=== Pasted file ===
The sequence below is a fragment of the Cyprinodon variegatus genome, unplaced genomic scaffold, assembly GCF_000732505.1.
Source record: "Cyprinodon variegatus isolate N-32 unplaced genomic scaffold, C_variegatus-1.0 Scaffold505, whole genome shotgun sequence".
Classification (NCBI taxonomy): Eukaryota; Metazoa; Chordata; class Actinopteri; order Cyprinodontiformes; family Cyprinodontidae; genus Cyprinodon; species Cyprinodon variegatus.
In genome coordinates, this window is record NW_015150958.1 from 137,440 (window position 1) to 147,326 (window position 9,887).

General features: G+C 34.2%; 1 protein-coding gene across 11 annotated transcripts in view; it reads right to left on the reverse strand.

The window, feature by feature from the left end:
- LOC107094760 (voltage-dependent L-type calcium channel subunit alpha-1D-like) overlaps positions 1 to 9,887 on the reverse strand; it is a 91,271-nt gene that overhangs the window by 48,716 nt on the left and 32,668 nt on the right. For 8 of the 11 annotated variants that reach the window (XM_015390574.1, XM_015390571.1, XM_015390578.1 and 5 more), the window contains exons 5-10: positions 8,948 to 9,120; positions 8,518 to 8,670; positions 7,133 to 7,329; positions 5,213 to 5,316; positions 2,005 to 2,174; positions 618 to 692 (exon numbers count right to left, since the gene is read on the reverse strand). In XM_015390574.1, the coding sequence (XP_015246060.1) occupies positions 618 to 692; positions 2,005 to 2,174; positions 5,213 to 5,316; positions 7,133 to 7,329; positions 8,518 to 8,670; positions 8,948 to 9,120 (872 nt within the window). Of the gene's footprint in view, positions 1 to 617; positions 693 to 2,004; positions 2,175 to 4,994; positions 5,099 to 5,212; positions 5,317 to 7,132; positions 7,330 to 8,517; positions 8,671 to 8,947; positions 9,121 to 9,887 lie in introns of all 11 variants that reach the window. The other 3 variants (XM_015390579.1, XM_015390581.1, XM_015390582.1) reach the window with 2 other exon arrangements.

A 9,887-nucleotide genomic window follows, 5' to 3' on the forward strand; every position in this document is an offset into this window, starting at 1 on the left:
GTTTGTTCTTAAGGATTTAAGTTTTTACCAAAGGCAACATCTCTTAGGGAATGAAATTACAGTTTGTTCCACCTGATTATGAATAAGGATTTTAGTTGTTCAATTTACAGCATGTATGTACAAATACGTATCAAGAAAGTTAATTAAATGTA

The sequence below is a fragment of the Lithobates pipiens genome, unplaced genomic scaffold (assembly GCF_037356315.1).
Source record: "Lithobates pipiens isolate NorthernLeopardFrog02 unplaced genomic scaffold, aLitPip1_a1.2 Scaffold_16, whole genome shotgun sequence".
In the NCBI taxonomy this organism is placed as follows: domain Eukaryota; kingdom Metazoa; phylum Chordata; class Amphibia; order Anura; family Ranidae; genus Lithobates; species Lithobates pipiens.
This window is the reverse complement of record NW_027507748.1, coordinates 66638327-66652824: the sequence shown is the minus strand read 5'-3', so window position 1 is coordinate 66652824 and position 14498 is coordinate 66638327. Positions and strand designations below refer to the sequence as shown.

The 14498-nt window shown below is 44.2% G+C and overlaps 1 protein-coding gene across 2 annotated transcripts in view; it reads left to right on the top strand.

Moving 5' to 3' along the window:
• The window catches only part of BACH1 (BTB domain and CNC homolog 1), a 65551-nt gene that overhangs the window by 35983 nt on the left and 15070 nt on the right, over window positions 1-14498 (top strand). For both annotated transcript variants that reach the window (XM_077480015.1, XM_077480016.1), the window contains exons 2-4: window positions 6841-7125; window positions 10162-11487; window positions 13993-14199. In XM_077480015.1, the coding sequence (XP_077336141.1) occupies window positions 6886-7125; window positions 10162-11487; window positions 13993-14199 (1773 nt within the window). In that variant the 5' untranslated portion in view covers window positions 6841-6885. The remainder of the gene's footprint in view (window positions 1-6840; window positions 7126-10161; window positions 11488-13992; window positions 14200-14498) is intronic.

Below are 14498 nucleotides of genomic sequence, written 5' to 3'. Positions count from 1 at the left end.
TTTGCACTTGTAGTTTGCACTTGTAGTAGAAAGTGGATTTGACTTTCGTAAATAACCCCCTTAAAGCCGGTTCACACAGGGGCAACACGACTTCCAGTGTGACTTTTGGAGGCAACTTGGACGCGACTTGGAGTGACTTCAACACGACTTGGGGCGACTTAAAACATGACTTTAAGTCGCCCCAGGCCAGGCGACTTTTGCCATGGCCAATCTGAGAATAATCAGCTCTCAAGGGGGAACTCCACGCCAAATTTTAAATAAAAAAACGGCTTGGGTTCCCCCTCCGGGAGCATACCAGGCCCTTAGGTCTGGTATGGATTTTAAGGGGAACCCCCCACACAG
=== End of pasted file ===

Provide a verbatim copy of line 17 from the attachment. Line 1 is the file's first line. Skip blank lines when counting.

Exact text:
Below are 14498 nucleotides of genomic sequence, written 5' to 3'. Positions count from 1 at the left end.